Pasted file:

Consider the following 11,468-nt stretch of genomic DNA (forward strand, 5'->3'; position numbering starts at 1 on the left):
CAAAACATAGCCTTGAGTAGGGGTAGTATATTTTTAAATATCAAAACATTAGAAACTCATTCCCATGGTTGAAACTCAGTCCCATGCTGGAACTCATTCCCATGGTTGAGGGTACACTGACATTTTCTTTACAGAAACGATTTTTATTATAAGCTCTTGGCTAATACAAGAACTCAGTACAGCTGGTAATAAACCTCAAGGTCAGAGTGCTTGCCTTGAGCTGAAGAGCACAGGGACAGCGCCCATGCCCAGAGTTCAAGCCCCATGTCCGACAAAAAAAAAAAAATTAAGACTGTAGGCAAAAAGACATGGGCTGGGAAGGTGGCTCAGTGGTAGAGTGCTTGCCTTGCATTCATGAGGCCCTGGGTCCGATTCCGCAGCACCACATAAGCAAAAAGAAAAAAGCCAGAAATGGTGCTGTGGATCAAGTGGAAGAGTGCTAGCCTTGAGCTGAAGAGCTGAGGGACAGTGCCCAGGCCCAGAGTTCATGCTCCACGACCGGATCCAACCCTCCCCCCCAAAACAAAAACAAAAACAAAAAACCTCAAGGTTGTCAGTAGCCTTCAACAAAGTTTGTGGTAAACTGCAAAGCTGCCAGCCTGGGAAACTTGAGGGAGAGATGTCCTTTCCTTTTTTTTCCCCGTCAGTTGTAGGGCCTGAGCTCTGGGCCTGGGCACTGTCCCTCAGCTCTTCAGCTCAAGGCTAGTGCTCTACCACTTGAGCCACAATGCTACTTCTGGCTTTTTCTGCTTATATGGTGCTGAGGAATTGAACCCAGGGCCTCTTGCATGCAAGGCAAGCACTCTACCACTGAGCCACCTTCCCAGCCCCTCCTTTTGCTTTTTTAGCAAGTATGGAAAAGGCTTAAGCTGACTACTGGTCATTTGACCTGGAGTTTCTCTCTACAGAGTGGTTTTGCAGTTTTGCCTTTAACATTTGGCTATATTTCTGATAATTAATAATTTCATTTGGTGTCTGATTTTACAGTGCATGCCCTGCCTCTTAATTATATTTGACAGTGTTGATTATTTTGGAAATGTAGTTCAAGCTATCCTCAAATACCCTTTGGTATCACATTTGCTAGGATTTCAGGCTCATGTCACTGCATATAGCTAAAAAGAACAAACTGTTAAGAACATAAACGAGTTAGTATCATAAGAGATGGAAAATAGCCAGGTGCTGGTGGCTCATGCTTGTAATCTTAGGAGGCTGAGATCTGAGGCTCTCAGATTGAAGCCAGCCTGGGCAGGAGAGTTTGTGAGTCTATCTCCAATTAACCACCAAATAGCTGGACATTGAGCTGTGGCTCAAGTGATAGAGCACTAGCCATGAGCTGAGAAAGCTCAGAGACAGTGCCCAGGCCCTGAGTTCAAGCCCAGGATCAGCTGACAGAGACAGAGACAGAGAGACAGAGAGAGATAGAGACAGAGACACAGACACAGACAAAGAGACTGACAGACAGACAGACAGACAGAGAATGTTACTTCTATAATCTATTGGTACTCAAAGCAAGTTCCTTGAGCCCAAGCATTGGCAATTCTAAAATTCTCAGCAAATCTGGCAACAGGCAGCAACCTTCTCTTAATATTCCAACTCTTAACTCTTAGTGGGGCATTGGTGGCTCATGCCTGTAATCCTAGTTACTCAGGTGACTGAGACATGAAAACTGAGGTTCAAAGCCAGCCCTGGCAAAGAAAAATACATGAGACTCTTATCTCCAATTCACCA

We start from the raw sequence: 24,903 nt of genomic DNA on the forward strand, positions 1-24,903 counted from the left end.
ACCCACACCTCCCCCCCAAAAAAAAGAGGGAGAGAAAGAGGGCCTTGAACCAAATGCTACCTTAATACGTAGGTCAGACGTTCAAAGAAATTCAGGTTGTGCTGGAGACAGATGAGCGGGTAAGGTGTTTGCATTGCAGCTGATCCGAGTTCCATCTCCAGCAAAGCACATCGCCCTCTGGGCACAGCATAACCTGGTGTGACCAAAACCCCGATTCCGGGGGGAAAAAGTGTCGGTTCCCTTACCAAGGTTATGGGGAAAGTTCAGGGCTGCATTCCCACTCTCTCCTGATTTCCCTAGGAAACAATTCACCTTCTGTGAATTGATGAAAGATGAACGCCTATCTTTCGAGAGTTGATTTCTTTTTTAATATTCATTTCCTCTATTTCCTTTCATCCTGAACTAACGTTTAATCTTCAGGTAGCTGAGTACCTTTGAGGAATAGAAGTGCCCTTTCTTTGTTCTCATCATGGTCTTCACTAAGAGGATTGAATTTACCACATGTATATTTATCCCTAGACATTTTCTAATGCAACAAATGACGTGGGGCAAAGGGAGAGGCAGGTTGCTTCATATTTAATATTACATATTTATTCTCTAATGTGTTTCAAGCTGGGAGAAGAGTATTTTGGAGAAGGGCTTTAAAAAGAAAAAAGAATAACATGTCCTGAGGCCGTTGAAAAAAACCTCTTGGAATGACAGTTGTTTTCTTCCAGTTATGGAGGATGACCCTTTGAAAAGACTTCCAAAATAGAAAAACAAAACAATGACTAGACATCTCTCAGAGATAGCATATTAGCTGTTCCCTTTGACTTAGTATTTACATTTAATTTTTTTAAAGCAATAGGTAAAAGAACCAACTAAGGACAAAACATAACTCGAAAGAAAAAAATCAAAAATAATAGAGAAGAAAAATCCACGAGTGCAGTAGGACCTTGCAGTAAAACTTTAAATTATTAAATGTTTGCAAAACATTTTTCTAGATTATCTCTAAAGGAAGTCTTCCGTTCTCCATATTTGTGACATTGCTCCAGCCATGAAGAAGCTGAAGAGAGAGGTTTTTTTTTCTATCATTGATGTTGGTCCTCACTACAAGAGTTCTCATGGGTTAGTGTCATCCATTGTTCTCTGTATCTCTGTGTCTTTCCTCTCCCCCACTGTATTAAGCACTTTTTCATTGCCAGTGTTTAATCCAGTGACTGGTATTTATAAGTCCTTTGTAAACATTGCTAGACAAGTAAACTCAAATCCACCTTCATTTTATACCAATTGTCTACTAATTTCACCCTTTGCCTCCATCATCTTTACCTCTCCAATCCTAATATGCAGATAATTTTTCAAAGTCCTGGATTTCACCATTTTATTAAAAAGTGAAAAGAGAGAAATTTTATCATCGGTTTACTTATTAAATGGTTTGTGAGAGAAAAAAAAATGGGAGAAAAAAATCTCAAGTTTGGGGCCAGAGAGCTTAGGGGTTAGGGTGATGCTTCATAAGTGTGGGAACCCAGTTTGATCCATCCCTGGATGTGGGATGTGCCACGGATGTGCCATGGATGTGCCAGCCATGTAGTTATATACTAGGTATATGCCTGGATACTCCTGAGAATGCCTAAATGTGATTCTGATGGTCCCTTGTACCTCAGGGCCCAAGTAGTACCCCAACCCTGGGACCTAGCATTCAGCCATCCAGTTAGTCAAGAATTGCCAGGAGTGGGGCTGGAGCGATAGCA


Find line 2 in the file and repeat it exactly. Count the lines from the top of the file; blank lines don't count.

CAAAACATAGCCTTGAGTAGGGGTAGTATATTTTTAAATATCAAAACATTAGAAACTCATTCCCATGGTTGAAACTCAGTCCCATGCTGGAACTCATTCCCATGGTTGAGGGTACACTGACATTTTCTTTACAGAAACGATTTTTATTATAAGCTCTTGGCTAATACAAGAACTCAGTACAGCTGGTAATAAACCTCAAGGTCAGAGTGCTTGCCTTGAGCTGAAGAGCACAGGGACAGCGCCCATGCCCAGAGTTCAAGCCCCATGTCCGACAAAAAAAAAAAAATTAAGACTGTAGGCAAAAAGACATGGGCTGGGAAGGTGGCTCAGTGGTAGAGTGCTTGCCTTGCATTCATGAGGCCCTGGGTCCGATTCCGCAGCACCACATAAGCAAAAAGAAAAAAGCCAGAAATGGTGCTGTGGATCAAGTGGAAGAGTGCTAGCCTTGAGCTGAAGAGCTGAGGGACAGTGCCCAGGCCCAGAGTTCATGCTCCACGACCGGATCCAACCCTCCCCCCCAAAACAAAAACAAAAACAAAAAACCTCAAGGTTGTCAGTAGCCTTCAACAAAGTTTGTGGTAAACTGCAAAGCTGCCAGCCTGGGAAACTTGAGGGAGAGATGTCCTTTCCTTTTTTTTCCCCGTCAGTTGTAGGGCCTGAGCTCTGGGCCTGGGCACTGTCCCTCAGCTCTTCAGCTCAAGGCTAGTGCTCTACCACTTGAGCCACAATGCTACTTCTGGCTTTTTCTGCTTATATGGTGCTGAGGAATTGAACCCAGGGCCTCTTGCATGCAAGGCAAGCACTCTACCACTGAGCCACCTTCCCAGCCCCTCCTTTTGCTTTTTTAGCAAGTATGGAAAAGGCTTAAGCTGACTACTGGTCATTTGACCTGGAGTTTCTCTCTACAGAGTGGTTTTGCAGTTTTGCCTTTAACATTTGGCTATATTTCTGATAATTAATAATTTCATTTGGTGTCTGATTTTACAGTGCATGCCCTGCCTCTTAATTATATTTGACAGTGTTGATTATTTTGGAAATGTAGTTCAAGCTATCCTCAAATACCCTTTGGTATCACATTTGCTAGGATTTCAGGCTCATGTCACTGCATATAGCTAAAAAGAACAAACTGTTAAGAACATAAACGAGTTAGTATCATAAGAGATGGAAAATAGCCAGGTGCTGGTGGCTCATGCTTGTAATCTTAGGAGGCTGAGATCTGAGGCTCTCAGATTGAAGCCAGCCTGGGCAGGAGAGTTTGTGAGTCTATCTCCAATTAACCACCAAATAGCTGGACATTGAGCTGTGGCTCAAGTGATAGAGCACTAGCCATGAGCTGAGAAAGCTCAGAGACAGTGCCCAGGCCCTGAGTTCAAGCCCAGGATCAGCTGACAGAGACAGAGACAGAGAGACAGAGAGAGATAGAGACAGAGACACAGACACAGACAAAGAGACTGACAGACAGACAGACAGACAGAGAATGTTACTTCTATAATCTATTGGTACTCAAAGCAAGTTCCTTGAGCCCAAGCATTGGCAATTCTAAAATTCTCAGCAAATCTGGCAACAGGCAGCAACCTTCTCTTAATATTCCAACTCTTAACTCTTAGTGGGGCATTGGTGGCTCATGCCTGTAATCCTAGTTACTCAGGTGACTGAGACATGAAAACTGAGGTTCAAAGCCAGCCCTGGCAAAGAAAAATACATGAGACTCTTATCTCCAATTCACCA